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Kathy Marshack News

Addicted to Sugar? You Can Kick the Habit!

Monday, October 29, 2018


Stop Sugar Addiction - You can kick the habitWith the Holiday season upon us, it’s a good time to re-evaluate how your family’s is going to handle all the sugary treats put before them. We’ve all heard about the dangers of eating refined sugar. It’s over 99% pure calories, without much nutritional value. Yet, various resources report that Americans are still eating 150 to 170 pounds of sugar a year.

Sugar is often a hidden ingredient in many of the prepared foods you buy. It can be labeled “organic,” “raw,” or “unprocessed”; whatever form it comes in, it activates a chemical reaction in your body that is comparable to the addictive effects of drugs like cocaine, meth, nicotine, and morphine.

According to a study on the NCBI website reports, “Sugar is noteworthy as a substance that releases dopamine and thus might be expected to have addictive potential.” Another sugar addiction study was published the British Journal of Sports Medicine. Sugar addiction is hard to kick because of the resulting withdrawal symptoms.

What are some of the ways sugar affects your present and future health? Sugar…

  • spikes blood sugar, triggers the release of insulin, leading to a sugar crash;
  • makes people hungry and tired;
  • causes weight gain;
  • contributes to mineral deficiencies;
  • interferes with the actions of calcium and magnesium;
  • suppresses the immune system;
  • increases inflammation;
  • contributes to aggression, depression, ADHD and hyperactivity;
  • raises bad cholesterol, lowers good cholesterol;
  • feeds cancer cells; and
  • alters learning and memory, according to a study at UCLA.

When your blood sugar drops, your body goes into emergency mode, so you crave a fast fix of sugar. It becomes a never ending cycle that you have to consciously break. The good news is that you can make behavioral changes that support a healthier lifestyle. I recommend a holistic approach because there’s an inseparable connection between the mind and the body. When you learn to manage the complicated interactions that take place between the mind, body, and the outside world, you’ll be able to stop your sugar addiction.

If you can’t seem to break the sugar habit on your own and live near Portland, OR/Vancouver, WA please contact my Jantzen Beach office and schedule an appointment. I also offer online therapy if that works best for your busy schedule.

How to Encourage Your Teens to Manage Their Own ADHD Meds

Thursday, October 25, 2018


How to Encourage Your Teens to Manage Their Own ADHD Meds Before They Leave HomeOne of the things that ADHD kids struggle with is taking their medication on a regularly schedule. After all, forgetfulness is one of the symptoms of ADHD. And teens or young adults often convince themselves that they don’t need medication, because they hate the way meds make them feel.

As a parent, it’s important to help your teen view taking ADHD medication seriously. Their ability to focus and concentrate during their scholastic years directly impacts their future quality of life.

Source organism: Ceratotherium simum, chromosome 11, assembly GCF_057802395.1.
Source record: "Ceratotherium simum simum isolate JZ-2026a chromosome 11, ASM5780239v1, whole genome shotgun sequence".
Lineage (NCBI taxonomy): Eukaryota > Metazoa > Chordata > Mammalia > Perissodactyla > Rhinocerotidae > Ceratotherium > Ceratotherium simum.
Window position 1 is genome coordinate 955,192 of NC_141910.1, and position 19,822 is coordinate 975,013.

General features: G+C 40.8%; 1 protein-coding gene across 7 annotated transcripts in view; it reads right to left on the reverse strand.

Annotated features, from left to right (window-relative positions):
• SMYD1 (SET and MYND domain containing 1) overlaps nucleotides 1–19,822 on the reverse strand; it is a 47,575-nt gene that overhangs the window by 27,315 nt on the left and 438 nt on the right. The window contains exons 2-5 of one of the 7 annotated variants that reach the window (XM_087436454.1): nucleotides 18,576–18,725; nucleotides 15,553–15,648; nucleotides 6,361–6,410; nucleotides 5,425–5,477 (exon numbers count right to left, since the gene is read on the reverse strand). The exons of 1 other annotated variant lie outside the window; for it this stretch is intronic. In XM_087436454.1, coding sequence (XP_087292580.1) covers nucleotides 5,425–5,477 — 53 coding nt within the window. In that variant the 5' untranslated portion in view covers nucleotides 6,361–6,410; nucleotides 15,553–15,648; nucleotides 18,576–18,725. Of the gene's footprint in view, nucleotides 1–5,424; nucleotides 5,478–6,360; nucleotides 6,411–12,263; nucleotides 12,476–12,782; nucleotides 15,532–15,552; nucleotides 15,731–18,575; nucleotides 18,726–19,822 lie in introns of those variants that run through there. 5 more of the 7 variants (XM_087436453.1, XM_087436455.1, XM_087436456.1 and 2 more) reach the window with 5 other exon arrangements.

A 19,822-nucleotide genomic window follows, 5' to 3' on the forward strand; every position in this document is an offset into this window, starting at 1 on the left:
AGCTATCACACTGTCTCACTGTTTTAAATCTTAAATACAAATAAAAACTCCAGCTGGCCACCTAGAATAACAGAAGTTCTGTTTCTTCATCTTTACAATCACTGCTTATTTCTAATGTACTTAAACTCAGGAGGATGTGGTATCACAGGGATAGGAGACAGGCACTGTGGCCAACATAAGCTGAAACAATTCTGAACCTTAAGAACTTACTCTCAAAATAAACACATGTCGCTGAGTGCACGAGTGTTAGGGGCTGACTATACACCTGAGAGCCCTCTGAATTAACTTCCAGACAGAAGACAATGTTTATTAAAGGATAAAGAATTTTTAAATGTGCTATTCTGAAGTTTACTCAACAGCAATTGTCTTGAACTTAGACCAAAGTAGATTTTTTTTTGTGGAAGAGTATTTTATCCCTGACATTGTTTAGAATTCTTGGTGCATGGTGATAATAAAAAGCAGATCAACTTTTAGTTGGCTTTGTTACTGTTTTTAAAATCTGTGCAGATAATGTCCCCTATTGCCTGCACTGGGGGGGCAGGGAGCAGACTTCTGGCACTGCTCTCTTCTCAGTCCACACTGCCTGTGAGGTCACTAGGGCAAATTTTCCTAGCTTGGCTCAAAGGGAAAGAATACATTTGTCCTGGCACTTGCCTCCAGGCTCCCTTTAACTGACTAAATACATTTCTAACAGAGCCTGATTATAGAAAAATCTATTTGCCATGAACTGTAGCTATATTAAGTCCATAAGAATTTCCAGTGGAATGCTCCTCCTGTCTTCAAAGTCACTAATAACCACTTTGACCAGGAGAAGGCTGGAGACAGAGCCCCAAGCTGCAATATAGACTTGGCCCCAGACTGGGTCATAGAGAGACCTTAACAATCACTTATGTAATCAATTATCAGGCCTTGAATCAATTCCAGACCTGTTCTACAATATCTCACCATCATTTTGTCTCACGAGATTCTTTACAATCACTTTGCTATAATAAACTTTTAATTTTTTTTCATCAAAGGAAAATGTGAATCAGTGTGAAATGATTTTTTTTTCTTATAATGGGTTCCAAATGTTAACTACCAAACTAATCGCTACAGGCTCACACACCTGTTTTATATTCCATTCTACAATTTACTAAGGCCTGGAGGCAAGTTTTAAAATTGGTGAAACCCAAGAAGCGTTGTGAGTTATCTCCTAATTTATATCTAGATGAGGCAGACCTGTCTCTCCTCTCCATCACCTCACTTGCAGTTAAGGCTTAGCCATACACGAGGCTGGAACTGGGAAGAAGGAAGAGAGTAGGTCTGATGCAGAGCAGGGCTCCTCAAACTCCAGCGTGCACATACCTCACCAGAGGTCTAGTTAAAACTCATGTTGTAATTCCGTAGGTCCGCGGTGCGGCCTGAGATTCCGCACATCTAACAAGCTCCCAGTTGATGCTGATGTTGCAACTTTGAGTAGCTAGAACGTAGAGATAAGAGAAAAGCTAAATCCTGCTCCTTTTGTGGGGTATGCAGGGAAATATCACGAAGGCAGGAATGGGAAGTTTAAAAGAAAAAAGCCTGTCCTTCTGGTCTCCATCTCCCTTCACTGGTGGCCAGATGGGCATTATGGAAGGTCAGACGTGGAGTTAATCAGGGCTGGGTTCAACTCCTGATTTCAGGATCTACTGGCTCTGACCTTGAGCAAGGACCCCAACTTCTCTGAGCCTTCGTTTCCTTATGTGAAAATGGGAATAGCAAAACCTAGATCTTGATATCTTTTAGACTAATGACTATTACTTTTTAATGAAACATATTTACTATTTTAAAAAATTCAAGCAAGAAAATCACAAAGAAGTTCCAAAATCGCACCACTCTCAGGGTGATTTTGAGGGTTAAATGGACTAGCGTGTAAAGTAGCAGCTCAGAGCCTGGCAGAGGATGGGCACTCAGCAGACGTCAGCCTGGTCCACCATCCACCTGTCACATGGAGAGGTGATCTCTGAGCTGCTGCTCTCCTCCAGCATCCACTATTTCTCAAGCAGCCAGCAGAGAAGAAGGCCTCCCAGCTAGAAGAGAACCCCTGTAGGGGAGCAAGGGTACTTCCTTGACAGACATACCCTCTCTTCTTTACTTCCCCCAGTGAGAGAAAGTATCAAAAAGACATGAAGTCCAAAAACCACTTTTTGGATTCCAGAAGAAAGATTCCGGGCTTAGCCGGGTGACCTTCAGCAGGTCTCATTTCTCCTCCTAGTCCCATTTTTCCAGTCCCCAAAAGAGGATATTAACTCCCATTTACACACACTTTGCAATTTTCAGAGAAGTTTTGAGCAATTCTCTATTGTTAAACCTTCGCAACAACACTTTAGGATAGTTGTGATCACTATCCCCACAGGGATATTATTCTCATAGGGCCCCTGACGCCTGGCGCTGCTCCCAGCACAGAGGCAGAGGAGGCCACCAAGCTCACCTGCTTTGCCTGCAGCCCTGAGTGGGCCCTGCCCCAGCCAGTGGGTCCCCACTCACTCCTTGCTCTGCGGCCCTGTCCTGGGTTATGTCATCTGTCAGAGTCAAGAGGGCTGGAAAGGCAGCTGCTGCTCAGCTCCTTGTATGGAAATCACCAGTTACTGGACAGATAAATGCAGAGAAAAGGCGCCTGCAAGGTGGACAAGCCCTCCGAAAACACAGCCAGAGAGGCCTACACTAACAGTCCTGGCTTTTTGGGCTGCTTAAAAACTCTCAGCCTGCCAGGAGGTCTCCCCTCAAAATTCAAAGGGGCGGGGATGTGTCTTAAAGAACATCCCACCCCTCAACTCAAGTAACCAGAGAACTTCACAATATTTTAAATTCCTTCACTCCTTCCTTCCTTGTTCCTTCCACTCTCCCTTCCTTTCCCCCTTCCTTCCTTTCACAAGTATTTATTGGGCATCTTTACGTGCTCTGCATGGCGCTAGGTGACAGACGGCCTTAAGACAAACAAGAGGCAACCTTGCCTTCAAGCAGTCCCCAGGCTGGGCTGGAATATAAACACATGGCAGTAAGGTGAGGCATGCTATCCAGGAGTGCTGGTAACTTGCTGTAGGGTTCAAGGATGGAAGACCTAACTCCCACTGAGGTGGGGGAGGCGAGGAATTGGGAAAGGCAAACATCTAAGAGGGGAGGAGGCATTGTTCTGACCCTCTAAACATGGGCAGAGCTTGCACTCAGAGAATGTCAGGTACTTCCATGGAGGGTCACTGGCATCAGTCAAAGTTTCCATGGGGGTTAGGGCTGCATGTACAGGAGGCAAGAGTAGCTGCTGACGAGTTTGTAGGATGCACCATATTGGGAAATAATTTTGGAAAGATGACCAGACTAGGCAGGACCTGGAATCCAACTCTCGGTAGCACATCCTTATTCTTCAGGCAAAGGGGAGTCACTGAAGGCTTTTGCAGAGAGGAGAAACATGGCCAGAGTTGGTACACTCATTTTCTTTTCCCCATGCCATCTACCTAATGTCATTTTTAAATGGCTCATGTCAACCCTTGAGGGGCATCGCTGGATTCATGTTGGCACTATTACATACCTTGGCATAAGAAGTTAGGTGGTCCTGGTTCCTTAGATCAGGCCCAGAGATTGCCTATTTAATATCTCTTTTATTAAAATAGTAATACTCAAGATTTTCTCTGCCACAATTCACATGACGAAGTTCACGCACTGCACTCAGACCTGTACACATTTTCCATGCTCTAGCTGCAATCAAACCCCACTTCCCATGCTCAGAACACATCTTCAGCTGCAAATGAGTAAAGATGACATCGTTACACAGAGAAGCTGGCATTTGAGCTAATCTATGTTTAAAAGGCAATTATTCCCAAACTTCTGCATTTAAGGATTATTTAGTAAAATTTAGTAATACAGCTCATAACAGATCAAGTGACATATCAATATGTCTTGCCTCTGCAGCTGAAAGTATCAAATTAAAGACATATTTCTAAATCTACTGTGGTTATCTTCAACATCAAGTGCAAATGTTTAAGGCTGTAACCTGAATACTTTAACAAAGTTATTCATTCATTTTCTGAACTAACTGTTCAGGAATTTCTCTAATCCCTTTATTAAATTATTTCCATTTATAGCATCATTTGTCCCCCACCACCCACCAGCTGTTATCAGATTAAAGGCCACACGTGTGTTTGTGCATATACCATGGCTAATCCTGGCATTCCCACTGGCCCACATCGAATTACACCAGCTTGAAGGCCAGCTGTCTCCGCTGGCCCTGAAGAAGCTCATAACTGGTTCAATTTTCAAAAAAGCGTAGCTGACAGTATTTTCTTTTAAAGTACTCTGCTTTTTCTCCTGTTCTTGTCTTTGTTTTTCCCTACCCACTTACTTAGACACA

Nagging doesn’t work. And you won’t be there when they go off to college or move away from home. Just as you’ve created a Behavioral Plan that you shared with the teacher when they started school, it’s important to create another plan for slowly handing over ADHD med management to your teen.

One of the most important things you can do for your ADHD child is to help them become more aware of how their bodies react with AND without ADHD medication. If they see that the benefits of taking ADHD medication far outweighs the side effects, they’ll be more likely to keep taking it when they’re on their own.

The process of turning over Med Management to your teen will take some time and careful attention on your part. Make sure your teen knows these seven vital things about managing their own ADHD meds:

1. Understand that ADHD is a real medical condition. Just as an asthmatic must use an inhaler regularly, so it’s important to keep a constant supply of ADHD meds so they can do the work that the ADHD brain can’t.

2. Develop greater self awareness. Understand how ADHD affects them personally. Help them discern what feelings, behaviors and actions they can control without medication; and help them identify why they need medication to control other feelings, behaviors and actions.

3. Practice conversational skills. They need to have the confidence to speak openly about their condition with their physician, teachers and future employers.

4. Know the medication. Know the name, the right dose and dosage schedule, as well as, what it does to help alleviate the symptoms of ADHD.

5. Develop a system for regularly taking and reordering medication. Since they can’t rely on their own brains, help them find visual and auditory reminders that work. A pillbox at the breakfast table, a Smartphone alarm or medication reminder app may be helpful.


6. Continue learning life skills. ADHD creates skill gaps. Enlist the assistance of a mental health professional who can help with time management, self-care, and balanced living skills. They can also address emotional challenges or substance abuse problems, if they arise.

7. Prepare what to say when someone, even a friend, wants to buy or take one of their pills. It’s illegal to share medications. Practice possible scenarios, so they can confidently say “no”, without making an issue out of it.